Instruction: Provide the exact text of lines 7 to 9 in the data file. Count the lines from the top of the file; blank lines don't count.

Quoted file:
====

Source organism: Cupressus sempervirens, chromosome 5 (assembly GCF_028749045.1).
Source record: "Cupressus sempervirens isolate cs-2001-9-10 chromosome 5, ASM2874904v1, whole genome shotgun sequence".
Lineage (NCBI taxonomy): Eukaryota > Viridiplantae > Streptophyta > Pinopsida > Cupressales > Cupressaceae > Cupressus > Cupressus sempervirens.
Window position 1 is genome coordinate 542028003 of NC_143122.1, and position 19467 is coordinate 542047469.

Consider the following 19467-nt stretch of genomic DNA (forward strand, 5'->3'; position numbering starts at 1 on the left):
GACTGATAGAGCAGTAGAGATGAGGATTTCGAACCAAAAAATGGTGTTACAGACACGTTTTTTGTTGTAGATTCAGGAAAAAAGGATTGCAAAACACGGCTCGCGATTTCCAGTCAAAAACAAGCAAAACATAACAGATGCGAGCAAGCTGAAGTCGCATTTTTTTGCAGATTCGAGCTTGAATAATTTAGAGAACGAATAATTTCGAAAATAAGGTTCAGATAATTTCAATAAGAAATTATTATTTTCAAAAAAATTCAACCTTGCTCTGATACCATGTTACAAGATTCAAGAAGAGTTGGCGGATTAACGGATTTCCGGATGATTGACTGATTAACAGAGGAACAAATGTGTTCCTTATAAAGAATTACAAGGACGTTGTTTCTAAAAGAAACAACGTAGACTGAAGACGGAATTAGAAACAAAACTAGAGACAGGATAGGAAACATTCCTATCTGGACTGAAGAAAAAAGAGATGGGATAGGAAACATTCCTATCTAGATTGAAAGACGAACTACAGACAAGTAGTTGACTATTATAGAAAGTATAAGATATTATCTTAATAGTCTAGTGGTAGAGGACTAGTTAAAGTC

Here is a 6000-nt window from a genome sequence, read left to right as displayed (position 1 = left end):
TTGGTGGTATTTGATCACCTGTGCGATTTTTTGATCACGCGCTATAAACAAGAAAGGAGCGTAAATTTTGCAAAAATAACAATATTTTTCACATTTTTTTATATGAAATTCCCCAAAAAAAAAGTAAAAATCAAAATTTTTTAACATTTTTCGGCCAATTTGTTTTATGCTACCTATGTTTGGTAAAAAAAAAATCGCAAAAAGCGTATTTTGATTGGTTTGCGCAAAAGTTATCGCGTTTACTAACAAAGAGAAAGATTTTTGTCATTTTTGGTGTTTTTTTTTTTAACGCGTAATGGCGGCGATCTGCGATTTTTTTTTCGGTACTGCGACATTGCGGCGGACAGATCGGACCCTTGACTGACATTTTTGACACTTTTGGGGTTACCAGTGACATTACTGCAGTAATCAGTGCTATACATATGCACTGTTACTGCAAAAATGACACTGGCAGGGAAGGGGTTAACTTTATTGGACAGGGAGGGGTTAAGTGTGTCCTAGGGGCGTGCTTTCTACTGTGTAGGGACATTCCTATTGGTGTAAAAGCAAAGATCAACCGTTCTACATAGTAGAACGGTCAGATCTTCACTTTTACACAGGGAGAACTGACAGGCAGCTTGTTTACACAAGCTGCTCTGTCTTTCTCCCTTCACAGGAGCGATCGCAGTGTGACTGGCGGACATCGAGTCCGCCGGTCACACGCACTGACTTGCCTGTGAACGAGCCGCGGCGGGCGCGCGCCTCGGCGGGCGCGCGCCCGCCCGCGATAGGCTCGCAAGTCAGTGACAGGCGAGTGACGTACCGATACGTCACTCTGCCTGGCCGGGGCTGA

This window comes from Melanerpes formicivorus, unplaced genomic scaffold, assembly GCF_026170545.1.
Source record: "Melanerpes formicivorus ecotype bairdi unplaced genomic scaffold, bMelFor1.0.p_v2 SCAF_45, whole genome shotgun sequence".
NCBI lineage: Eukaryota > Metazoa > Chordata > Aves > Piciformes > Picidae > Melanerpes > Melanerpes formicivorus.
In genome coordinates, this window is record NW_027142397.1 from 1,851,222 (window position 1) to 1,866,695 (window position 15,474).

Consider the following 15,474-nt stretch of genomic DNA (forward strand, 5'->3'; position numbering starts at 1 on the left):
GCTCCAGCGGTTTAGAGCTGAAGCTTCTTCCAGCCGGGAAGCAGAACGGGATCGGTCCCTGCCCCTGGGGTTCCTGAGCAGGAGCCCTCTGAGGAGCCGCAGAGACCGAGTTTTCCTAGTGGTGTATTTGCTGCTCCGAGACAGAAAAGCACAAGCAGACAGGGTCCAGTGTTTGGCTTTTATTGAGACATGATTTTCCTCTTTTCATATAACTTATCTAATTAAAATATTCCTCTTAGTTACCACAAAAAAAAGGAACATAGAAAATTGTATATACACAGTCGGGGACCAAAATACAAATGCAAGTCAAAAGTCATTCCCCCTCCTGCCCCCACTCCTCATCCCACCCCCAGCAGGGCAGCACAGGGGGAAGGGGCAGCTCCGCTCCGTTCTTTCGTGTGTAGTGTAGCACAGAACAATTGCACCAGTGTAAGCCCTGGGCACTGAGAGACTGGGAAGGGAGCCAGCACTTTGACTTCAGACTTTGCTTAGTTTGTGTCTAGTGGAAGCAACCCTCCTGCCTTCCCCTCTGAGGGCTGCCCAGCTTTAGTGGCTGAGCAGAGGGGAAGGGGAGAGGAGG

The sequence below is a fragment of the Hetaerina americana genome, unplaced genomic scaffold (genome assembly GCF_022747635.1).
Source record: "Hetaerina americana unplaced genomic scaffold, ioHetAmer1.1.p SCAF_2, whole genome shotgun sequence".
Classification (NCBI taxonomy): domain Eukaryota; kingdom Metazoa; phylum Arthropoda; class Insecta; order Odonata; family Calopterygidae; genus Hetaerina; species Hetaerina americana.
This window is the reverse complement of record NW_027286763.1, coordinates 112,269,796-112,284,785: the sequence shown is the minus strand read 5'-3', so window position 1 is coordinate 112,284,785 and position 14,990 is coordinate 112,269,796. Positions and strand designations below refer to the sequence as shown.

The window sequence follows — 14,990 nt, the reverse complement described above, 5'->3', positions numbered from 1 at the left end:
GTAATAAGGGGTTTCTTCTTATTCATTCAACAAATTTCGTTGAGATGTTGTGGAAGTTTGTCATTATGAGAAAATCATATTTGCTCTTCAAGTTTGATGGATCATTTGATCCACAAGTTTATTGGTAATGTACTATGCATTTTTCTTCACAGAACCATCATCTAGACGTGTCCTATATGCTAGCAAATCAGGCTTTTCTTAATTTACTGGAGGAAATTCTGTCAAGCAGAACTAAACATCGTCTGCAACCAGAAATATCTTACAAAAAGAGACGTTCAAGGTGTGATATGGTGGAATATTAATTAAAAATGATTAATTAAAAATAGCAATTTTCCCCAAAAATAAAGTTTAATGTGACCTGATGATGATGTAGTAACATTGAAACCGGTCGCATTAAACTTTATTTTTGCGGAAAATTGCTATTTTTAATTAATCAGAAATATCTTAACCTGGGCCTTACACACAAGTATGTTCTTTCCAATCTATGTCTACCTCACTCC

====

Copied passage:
Here is a 6000-nt window from a genome sequence, read left to right as displayed (position 1 = left end):
TTGGTGGTATTTGATCACCTGTGCGATTTTTTGATCACGCGCTATAAACAAGAAAGGAGCGTAAATTTTGCAAAAATAACAATATTTTTCACATTTTTTTATATGAAATTCCCCAAAAAAAAAGTAAAAATCAAAATTTTTTAACATTTTTCGGCCAATTTGTTTTATGCTACCTATGTTTGGTAAAAAAAAAATCGCAAAAAGCGTATTTTGATTGGTTTGCGCAAAAGTTATCGCGTTTACTAACAAAGAGAAAGATTTTTGTCATTTTTGGTGTTTTTTTTTTTAACGCGTAATGGCGGCGATCTGCGATTTTTTTTTCGGTACTGCGACATTGCGGCGGACAGATCGGACCCTTGACTGACATTTTTGACACTTTTGGGGTTACCAGTGACATTACTGCAGTAATCAGTGCTATACATATGCACTGTTACTGCAAAAATGACACTGGCAGGGAAGGGGTTAACTTTATTGGACAGGGAGGGGTTAAGTGTGTCCTAGGGGCGTGCTTTCTACTGTGTAGGGACATTCCTATTGGTGTAAAAGCAAAGATCAACCGTTCTACATAGTAGAACGGTCAGATCTTCACTTTTACACAGGGAGAACTGACAGGCAGCTTGTTTACACAAGCTGCTCTGTCTTTCTCCCTTCACAGGAGCGATCGCAGTGTGACTGGCGGACATCGAGTCCGCCGGTCACACGCACTGACTTGCCTGTGAACGAGCCGCGGCGGGCGCGCGCCTCGGCGGGCGCGCGCCCGCCCGCGATAGGCTCGCAAGTCAGTGACAGGCGAGTGACGTACCGATACGTCACTCTGCCTGGCCGGGGCTGA

This window comes from Melanerpes formicivorus, unplaced genomic scaffold, assembly GCF_026170545.1.